Stress in Rabbits: How to Deal With It
This disease can show symptoms such as being paralyzed, hiding, or licking excessively. Some solutions include releasing rabbits out into open spaces, giving them toys or things to chew on, and avoiding loud noises. You should also carefully maintain the hygiene of their cages and take them to the vet regularly.
Just like humans, animals can also experience stress. This is true in the wild, as well as in captivity as pets. For example, in the case of rabbits, they can show a series of symptoms related to stress that can ultimately be fatal if not treated in time. In this article, we’ll give you tips on how to deal with stress in rabbits effectively.
Stress in rabbits: a silent disease
Emotional stress is a disease that affects both the psychological and physical performance of animals. Without a doubt, stress can manifest itself in different ways in each species. However, combating stress requires a lot of time and patience.
For example, in the case of rabbits, you should keep in mind that these are animals that are generally on the lowest level of the food chain. Although you can tame them, they still have survival instincts. As a result, this makes adaptation to new environments more complicated.
However, some ways to help keep your rabbit calm are to provide them with open spaces, objects to gnaw on, and avoid loud noises. On the other hand, if you notice that your rabbit seems stressed, you need to be careful to deal with the situation properly.
How stress in rabbits manifests
In rabbits, stress manifests itself in many ways. This is especially true when owners aren’t caring for their basic needs properly.
Rabbits, which are from the Leporidae family, are very silent and calm animals during the day. This is because they are nocturnal. As a result, they prefer to feed at night when they feel safer, away from predators. Any sudden change to their typical behavior should be a warning to you.
Signs of stress
The first warning sign is if your pet starts screaming loudly and often. Rabbit screams are very loud and specific. This is a way that they warn their group of possible dangers and predators.
Changes in mood and routine are also signs that something is wrong. For example, making a lot of noise, kicking their cage, or gnashing their teeth are ways they release anger. They also can do these behaviors to express dominance in the presence of another male. However, if your rabbit lives alone or with a female rabbit, these actions are a serious warning sign.
Similarly, rabbits are rarely still for long periods of time. Their nature is to be curious. As a result, they are usually exploring or monitoring their surroundings. However, if your rabbit is still for long periods, this means they are afraid, which should be a warning sign that something is wrong.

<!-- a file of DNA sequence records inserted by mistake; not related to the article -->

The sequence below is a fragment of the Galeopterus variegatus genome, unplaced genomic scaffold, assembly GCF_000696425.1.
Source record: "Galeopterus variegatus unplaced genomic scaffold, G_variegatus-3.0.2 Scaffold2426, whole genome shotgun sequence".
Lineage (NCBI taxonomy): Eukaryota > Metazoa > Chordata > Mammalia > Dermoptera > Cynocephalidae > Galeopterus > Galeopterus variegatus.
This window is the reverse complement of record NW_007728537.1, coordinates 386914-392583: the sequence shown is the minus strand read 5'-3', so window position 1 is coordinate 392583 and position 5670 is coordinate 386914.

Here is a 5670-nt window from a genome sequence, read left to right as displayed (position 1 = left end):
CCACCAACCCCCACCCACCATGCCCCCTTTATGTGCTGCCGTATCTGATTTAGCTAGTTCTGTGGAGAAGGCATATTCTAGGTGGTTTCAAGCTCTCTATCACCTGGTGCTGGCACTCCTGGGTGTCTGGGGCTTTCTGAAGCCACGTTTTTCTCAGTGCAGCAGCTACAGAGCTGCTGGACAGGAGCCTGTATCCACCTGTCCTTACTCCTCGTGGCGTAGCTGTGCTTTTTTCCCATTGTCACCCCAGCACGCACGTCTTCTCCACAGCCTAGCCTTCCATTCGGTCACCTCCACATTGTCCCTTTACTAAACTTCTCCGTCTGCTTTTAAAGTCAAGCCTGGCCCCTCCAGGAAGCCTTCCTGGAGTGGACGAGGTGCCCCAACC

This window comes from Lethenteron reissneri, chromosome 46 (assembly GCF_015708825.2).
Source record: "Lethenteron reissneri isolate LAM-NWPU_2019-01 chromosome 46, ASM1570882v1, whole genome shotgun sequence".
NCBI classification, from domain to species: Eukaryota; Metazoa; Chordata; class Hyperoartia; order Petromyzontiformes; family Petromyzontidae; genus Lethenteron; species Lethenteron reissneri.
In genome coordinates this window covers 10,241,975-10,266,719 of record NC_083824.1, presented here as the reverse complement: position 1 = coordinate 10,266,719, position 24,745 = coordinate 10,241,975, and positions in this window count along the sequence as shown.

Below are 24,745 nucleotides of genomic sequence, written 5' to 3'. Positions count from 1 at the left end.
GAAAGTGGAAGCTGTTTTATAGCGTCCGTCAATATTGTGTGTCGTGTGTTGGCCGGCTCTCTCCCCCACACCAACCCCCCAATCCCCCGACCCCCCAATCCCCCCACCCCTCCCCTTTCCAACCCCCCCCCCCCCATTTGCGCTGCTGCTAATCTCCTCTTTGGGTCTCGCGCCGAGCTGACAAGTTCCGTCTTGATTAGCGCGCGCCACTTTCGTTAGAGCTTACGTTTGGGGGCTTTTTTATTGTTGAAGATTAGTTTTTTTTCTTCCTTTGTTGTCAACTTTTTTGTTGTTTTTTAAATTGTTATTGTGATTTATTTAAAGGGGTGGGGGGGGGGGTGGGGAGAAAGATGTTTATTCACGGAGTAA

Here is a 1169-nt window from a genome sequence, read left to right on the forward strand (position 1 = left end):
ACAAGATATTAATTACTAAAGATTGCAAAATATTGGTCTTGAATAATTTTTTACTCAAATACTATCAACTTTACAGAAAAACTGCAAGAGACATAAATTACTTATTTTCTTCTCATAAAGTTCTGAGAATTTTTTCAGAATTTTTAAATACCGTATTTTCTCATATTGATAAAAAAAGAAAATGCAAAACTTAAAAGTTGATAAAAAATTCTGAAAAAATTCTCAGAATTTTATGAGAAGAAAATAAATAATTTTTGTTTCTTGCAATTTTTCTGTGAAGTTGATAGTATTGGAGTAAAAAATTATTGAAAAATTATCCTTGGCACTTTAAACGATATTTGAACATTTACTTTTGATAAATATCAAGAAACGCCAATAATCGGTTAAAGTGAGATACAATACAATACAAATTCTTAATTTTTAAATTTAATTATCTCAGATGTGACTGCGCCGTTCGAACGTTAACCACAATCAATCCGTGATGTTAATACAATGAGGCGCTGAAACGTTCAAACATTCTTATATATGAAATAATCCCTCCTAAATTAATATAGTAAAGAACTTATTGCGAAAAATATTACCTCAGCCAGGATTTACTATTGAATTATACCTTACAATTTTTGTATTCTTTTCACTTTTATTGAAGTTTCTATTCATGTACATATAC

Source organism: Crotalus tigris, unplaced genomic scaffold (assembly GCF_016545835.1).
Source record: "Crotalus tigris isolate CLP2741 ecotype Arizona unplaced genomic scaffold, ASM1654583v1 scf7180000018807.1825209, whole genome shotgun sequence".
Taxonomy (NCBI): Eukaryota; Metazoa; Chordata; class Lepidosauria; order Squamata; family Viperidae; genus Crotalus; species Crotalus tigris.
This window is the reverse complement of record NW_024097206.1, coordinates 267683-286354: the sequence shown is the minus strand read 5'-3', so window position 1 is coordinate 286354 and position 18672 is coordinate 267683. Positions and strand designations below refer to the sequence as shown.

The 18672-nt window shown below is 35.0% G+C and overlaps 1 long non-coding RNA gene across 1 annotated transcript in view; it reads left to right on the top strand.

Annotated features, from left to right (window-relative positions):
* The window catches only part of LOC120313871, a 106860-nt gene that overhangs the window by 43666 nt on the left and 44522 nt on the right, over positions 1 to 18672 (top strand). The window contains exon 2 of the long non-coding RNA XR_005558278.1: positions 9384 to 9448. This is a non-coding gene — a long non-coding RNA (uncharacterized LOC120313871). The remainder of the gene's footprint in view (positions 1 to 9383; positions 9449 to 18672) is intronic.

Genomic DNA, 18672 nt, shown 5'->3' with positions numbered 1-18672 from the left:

Staying still as a reaction to fear is very common. For example, they can do this to hide from predators if they find a good hiding place. However, in this case, your home should be like one big hiding place for them! It’s normal to see this behavior in front of large pets or strangers.
A more serious case is self-mutilation. For example, rabbits can resort to this when they feel a great deal of pressure or pain somewhere in their bodies. This can begin with constantly licking a limb. However, in the most extreme cases, they can begin to chew on the limb or even try to gnaw it off.
What to do in these cases
While these symptoms sound very alarming, don’t worry! There are simple remedies to stress in rabbits. You just need to give your pet the time and freedom to get better as soon as possible. First, we recommend you visit a vet. Vets are specialists and will know how best to address the problem. Here are some other things you can do:
- Make sure to give your rabbit some freedom from time to time. Rabbits can go crazy if they are kept locked up constantly. To avoid this, let your rabbit run free inside your house or even in your yard. However, you’ll need to be alert and make sure they don’t eat anything they shouldn’t while hopping around.
- Give them something to chew on. Rabbits love to nibble on things and it’s actually a great way for them to relieve stress. In their burrows, they usually have several objects to gnaw on. You should give your rabbit some objects to satisfy this need.
- Try to keep their area peaceful. Very loud noises or sudden scares are one of the main causes of stress. As a result, the room where you keep your rabbit should be as quiet as possible. Also, if you do have visitors over, don’t let them get too close.
- Clean their cage regularly. Rabbits don’t like to live in dirty environments. Being trapped in a dirty cage can start to upset them. Be sure to clean their cage regularly to avoid them getting angry or upset!